I’ve always been a proud heckler. Whether it was yelling at opposing players during football games in high school or yelling at the top of my lungs at a certain Providence guard, I’ve always enjoyed the idea that I have my own personal impact on the game.
But my most recent “heckle” got a little more attention than I expected. Here’s the short version of my brief stint of Internet relevance: On Feb. 10, Marquette’s men’s basketball team was in the midst of a back and forth battle with Providence. With under a minute left in the game, senior guard Kris Dunn was about to attempt two critical free throws that could have sealed a win for the Friars. As he prepared to shoot, I yelled “I will literally give you 10 dollars if you miss this shot” from my seat in the student section.
Dunn missed the shot, so I decided I had a commitment to keep. I promptly went home after the game and wrote a check for 10 dollars to send to Rhode Island the next day. I took a picture of the check as well and the letter I included with it, and like any attention-seeking millennial, I posted it on Twitter.
Initially, I thought the tweet would only reach a limited audience – friends, family, maybe a few strangers via retweets. Not in my wildest dreams did I expect it to receive more than 100 likes, but it did. It eventually climbed the ranks of 1,000-plus retweets and 1,500 favorites. Before I knew it, several online news sources including USA Today, Sports Illustrated and Sporting News had written articles about me, which all generated thousands more interactions. I was in disbelief; never did I expect such a roaring reaction.
While I enjoyed every minute of my sudden “fame,” I knew from the very start that my time in the spotlight was limited. Thus is the nature of social media – relevant today, old news tomorrow. Soon my life as a regular student would resume, and I was okay with that. That made everything all the more special to me.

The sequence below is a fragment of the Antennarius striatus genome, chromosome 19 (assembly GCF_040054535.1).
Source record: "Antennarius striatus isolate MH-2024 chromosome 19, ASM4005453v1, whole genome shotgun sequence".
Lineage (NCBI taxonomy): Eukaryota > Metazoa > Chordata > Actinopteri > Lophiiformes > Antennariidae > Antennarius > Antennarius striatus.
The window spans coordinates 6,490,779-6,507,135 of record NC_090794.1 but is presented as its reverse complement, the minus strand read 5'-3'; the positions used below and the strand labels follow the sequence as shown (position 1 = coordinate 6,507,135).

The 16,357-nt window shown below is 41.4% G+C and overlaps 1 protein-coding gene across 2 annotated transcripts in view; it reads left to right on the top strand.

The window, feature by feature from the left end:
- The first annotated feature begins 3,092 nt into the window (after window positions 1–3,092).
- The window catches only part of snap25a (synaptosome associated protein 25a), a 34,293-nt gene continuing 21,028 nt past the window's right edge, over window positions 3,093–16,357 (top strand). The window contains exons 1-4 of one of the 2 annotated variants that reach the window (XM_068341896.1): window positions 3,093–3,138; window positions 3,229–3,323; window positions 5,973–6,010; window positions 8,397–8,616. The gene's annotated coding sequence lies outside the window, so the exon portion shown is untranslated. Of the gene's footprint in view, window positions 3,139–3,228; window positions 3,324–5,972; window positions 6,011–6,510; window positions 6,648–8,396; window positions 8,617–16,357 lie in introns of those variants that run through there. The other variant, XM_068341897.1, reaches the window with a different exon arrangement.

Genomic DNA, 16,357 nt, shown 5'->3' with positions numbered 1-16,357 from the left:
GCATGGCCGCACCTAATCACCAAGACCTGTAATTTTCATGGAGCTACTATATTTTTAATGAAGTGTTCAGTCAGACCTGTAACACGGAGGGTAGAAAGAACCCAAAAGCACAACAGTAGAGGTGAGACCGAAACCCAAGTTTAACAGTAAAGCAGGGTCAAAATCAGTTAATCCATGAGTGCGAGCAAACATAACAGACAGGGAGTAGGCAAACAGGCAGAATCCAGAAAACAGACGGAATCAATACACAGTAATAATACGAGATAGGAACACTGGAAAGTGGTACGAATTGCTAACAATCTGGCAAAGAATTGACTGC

This unique series of events allowed me to appreciate every moment of the excitement. At the same time though, my realization allowed me to keep my ego in check. I was after all, as Yahoo Sports described, just “an obnoxious voice in a crowd,” no different than any other loudmouthed college hoops fanatic. I wasn’t changing lives here. I was just a student who should’ve been studying, but elected to go to a basketball game instead and got into the moment.
About a week after the tweet had reached its peak, I found myself thinking a lot about a quote that I’d heard in a high school Theology class from deceased Archbishop Oscar Romero, who preached, “It helps, now and then, to step back and take a long view.”
After everything died down, I was able to finally step back and come to an interesting conclusion: life is best treated like a brief brush with social media relevance.
Much like sudden social recognition, life is extremely finite, but that doesn’t mean you shouldn’t enjoy and appreciate every day you have. It’s almost impossible to anticipate anything in life; don’t take for granted something you find special, no matter how big or small.
So whether it be lunch with a friend, a walk to class on a beautiful crisp winter day or even heckling at a sporting event, I urge you to appreciate every moment you’re presented with in this life. Unique moments have a tendency to act a lot like viral social media post; quickly becoming a thing of the past.
Dear @PCAthletics ,
— Jamey Schilling (@captainJAMErYca) February 11, 2016